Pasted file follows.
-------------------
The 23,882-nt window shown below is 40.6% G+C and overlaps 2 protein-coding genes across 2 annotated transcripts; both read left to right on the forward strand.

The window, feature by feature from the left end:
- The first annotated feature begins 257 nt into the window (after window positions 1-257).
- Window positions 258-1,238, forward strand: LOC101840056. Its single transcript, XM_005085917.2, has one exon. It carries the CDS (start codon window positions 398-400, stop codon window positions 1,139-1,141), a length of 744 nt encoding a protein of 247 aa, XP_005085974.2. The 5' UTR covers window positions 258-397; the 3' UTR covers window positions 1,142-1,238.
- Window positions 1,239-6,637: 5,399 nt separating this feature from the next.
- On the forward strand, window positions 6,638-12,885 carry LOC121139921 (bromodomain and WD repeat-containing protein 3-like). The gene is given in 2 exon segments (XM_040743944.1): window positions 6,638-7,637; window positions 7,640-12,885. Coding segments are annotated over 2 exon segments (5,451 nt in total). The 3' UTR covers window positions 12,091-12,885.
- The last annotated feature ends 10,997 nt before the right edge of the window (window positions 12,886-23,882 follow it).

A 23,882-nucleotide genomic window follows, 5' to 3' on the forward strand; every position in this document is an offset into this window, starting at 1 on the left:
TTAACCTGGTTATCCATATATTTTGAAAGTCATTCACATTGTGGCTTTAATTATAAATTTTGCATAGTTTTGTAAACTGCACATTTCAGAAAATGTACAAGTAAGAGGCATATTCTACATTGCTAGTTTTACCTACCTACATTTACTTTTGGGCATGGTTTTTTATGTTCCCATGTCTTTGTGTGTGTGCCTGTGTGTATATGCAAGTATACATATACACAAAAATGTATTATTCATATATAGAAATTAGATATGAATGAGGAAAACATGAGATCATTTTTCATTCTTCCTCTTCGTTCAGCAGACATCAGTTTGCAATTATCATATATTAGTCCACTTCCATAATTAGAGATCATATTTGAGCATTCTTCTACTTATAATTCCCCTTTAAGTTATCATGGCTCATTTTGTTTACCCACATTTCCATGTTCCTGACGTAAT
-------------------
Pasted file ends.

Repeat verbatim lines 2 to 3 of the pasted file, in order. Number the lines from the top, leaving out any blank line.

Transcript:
The window, feature by feature from the left end:
- The first annotated feature begins 257 nt into the window (after window positions 1-257).